"Civil rights" and "civil liberties" are terms that are often used synonymously, interchangeably, but the terms are actually very distinct. Civil liberties are freedoms guaranteed to us by the Constitution to protect us from tyranny (think: our freedom of speech), while civil rights are the legal rights that protect individuals from discrimination (think: employment discrimination).
You have the right to remain silent. You have the right to a fair court trial. You also have the right to vote and the right to privacy. Americans are very familiar with these rights, but are they considered civil rights or civil liberties? This article explores the differences between civil rights and civil liberties, with specific laws corresponding to each term.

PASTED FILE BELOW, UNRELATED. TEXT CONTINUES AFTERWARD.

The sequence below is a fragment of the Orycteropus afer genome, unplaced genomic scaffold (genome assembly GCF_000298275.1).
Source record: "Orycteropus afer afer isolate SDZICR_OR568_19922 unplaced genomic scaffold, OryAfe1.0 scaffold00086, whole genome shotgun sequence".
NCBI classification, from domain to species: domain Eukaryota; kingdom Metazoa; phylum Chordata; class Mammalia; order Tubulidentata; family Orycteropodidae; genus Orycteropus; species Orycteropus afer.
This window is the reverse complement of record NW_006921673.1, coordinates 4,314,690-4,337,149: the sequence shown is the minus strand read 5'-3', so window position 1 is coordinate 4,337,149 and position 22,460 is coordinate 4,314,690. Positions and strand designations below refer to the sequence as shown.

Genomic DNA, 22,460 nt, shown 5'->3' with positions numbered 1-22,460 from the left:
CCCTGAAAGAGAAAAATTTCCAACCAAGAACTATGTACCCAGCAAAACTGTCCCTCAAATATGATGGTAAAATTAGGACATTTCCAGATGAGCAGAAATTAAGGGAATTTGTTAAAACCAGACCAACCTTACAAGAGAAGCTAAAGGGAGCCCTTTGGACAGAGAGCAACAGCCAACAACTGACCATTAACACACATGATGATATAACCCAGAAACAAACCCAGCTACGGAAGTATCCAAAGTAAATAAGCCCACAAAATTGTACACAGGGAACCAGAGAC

Civil rights concern the basic right to be free from unequal treatment based on certain protected characteristics (race, gender, disability, etc.) in settings such as employment, education, housing, and access to public facilities. A civil rights violation occurs in designated situations where an individual is discriminated against on the basis of a protected characteristic. Most civil rights laws are established through the federal government via federal legislation or case law.
Civil liberties concern basic rights and freedoms that are guaranteed -- either explicitly identified in the Bill of Rights and the Constitution, or interpreted or inferred through the years by legislatures or the courts.
Civil liberties include: